By Melissa Caen

SAN FRANCISCO (KPIX 5) – There is a move toward justice for rape victims, with a plan to reduce the number of un-tested evidence kits.

There are thousands of untested rape kits in California, but we don’t know the exact number, where they are, or why they’re not being tested.

A proposed law, AB 41, would require local jurisdictions to report that data.

But the California State Sheriffs’ Association is against the bill.

Marin County Sheriff Bob Doyle recommended that the association fight the law.

So, why is an influential Bay Area sheriff saying a reporting requirement for untested rape kits is a bad idea?

“At the end of the day [AB] 41 doesn’t do anything to help us investigate, bring people to justice or prosecution. It’s a reporting system,” Doyle said.

For Sheriff Doyle, it is not a matter of time or money to create the reports.

We asked him, if it’s easy and some of his constituents would like to understand this information, what is the problem?

Doyle said, “We’re not in the habit of just supporting bills that really aren’t necessary.”

Supporters of AB 41 say the data will allow the state to know the extent of untested kits so the state can provide more resources where they’re needed.

It would also allow sexual assault victims to track the progress of their kit. But sheriff Doyle disagrees that either of those things is necessary.

So, we asked Doyle if there are any statewide reports on testing or not testing of rape kits that he thinks would be useful?

Doyle said, “Not at this time, no.”

It’s a different story in San Francisco where the police department already submits reports on rape kit testing to the San Francisco Police Commission.

“We’re always looking to improve, looking forward to next reporting,” said SFPD Captain Gregory Mar, who is the commanding officer of the Forensic Service Division.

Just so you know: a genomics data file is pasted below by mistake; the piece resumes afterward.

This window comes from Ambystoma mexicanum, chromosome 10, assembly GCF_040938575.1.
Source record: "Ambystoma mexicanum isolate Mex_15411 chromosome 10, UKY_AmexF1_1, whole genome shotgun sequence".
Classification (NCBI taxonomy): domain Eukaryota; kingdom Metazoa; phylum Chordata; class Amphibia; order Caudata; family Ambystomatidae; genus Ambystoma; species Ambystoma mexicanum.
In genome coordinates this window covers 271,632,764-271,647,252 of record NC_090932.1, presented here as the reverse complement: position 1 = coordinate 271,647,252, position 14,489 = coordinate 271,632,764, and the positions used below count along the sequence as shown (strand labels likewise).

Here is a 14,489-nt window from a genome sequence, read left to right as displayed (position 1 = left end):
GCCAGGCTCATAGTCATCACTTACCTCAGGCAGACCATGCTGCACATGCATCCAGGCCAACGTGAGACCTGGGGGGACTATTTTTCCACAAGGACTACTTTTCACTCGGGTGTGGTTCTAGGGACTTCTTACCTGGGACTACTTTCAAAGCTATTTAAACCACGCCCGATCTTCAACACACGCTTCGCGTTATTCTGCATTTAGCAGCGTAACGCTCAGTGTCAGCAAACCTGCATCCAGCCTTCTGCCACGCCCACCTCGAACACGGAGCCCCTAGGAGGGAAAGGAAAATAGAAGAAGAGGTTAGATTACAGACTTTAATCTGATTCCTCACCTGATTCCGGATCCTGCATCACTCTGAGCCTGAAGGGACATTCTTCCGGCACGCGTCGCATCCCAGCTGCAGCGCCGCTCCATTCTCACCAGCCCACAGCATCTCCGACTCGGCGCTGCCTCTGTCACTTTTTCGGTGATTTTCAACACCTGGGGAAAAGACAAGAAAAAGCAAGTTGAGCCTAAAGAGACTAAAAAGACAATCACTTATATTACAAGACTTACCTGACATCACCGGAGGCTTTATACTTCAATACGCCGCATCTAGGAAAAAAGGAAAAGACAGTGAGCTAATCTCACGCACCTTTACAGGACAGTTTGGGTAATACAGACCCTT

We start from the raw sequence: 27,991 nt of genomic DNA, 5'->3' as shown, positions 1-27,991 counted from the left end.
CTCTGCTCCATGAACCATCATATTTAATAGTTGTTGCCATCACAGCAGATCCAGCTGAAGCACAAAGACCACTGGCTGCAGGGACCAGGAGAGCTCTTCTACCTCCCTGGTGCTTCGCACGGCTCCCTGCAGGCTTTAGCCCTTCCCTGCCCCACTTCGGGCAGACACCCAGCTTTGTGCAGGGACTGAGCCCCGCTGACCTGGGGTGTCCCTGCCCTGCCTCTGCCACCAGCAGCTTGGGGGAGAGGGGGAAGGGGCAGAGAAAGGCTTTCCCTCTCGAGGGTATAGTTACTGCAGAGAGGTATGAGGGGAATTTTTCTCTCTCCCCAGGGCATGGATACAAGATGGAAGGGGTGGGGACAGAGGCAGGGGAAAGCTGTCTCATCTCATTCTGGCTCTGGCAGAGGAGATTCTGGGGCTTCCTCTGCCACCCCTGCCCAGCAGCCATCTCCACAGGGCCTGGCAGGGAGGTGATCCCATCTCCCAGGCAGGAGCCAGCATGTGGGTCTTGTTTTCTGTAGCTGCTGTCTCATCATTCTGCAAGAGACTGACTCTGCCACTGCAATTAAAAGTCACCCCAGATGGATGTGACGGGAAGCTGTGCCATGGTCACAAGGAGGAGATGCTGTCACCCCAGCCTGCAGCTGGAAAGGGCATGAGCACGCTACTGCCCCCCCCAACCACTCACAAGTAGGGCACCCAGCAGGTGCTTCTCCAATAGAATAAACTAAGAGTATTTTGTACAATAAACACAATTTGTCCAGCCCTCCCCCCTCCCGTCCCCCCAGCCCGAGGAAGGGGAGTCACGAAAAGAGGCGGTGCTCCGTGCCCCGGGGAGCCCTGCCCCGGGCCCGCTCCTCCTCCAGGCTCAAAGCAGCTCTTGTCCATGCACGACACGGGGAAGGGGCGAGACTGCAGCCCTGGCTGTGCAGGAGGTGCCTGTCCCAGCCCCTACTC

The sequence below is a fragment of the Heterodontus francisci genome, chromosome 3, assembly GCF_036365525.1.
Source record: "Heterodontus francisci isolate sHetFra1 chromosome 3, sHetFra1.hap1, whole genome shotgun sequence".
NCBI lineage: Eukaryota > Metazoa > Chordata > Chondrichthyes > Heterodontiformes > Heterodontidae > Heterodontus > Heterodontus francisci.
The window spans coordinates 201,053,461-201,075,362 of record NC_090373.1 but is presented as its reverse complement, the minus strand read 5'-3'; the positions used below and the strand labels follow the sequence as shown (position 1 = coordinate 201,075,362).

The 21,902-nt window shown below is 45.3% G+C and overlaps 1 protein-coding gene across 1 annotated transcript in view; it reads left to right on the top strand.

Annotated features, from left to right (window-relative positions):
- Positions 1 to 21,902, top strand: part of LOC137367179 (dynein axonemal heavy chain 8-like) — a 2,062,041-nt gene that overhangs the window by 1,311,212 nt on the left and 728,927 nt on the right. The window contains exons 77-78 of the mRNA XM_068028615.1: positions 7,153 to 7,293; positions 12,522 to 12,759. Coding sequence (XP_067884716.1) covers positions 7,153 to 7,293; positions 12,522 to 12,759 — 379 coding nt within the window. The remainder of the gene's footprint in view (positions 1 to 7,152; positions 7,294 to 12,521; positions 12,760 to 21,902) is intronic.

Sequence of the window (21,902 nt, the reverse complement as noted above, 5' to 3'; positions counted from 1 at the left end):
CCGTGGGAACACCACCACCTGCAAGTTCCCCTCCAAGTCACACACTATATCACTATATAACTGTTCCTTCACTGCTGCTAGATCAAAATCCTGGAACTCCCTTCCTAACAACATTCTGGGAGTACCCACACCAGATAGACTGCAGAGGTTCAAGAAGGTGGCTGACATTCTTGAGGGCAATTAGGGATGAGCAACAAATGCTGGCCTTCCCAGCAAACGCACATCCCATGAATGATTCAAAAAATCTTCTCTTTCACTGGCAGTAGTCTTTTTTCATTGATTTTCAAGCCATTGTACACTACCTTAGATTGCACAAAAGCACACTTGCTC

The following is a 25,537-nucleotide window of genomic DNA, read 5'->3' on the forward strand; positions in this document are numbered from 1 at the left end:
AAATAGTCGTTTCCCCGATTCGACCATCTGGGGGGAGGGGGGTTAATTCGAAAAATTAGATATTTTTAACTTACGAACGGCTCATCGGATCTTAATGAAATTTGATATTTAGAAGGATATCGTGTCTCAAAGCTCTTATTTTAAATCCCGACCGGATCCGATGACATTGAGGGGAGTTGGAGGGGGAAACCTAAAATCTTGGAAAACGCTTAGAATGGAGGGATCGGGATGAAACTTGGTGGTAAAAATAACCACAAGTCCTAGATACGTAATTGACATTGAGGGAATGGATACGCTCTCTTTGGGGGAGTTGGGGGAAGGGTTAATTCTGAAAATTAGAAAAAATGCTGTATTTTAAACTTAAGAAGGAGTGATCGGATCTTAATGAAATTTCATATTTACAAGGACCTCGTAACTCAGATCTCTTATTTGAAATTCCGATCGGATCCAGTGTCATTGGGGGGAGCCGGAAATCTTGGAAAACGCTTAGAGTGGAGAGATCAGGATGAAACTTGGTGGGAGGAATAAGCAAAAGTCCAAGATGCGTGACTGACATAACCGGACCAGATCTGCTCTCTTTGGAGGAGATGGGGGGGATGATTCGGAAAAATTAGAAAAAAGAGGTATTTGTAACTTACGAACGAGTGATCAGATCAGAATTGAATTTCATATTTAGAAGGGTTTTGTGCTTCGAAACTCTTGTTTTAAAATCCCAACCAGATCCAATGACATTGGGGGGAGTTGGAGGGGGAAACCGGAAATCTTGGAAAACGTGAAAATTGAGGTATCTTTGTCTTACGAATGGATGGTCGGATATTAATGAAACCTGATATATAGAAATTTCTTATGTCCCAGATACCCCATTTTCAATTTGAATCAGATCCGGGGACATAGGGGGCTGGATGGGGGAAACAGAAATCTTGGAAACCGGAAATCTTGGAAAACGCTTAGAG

The reports they create are actually more detailed than the ones required by AB 41.

He says the additional work has been absorbed by current employees.

“We had to shift middle managers to help with that, so it did take time from normal duties,” Mar said.

He says the reports are useful, because police need the help of the community.

Mar said, “It’s necessary data or information that both the commission and the public are entitled to for the sake of transparency and openness.”

We reached out to the sheriffs in all nine Bay Area counties and asked their position on AB 41.

The sheriffs in San Francisco and San Mateo are in favor of AB 41, while sheriffs in Marin and Alameda counties oppose it.

As for the rest?

The sheriffs in Napa, Sonoma and Solano counties are on vacation and we’re told could not be bothered.

And we spent four days trying to get answers from Contra Costa and Santa Clara counties. But all we got were responses like – the sheriff is busy, gone for the day, try again tomorrow.

And, that we will.

Comments (4)
  1. If government oversight wasn’t necessary, we wouldn’t have rape kit backlogs at all. Good article, keep at it.

  2. Because of the cost to process these things, law enforcement agencies have implemented a triage system. While that makes economic sense, and the kit doesn’t “spoil” as long as it’s stored in the fridge, this doesn’t help victims get justice. Why can’t all kits be processed and then cross referenced with nationwide DNA databases? Right, that would be logical and we’re talking about the govt here. Don’t forget this is “sanctuary” California, where gang member databases get deleted and violent, dangerous criminals are released prematurely/allowed to roam and prey on our communities and now they’re talking about changing the sex offender registry so that not all convicted offenders have to register for life. What the heck! Pervs cannot be rehabilitated, that’s basic science.

  3. As a California resident and the brother of a murder victim– my sister Cathy was killed as part of the still unsolved Colonial Parkway Murders– it saddens me see the California Sheriff’s Association coming out against AB 41, the proposed law to track all untested rape kits in the state. Finding out where the backlog exists would allow us to provide resources, get older rape kits tested, test results entered into the nationwide database of offenders, and put rapists behind bars.

    Why would the Sheriff’s Association be opposed to that plan? The only reason I can think of is that some departments might be embarrassed to admit how many untested rape kits they have sitting in their evidence rooms.

    Thank you for covering this important story.

    Bill Thomas
    Brother of Cathy Thomas
    Colonial Parkway Murders
    Los Angeles, CA

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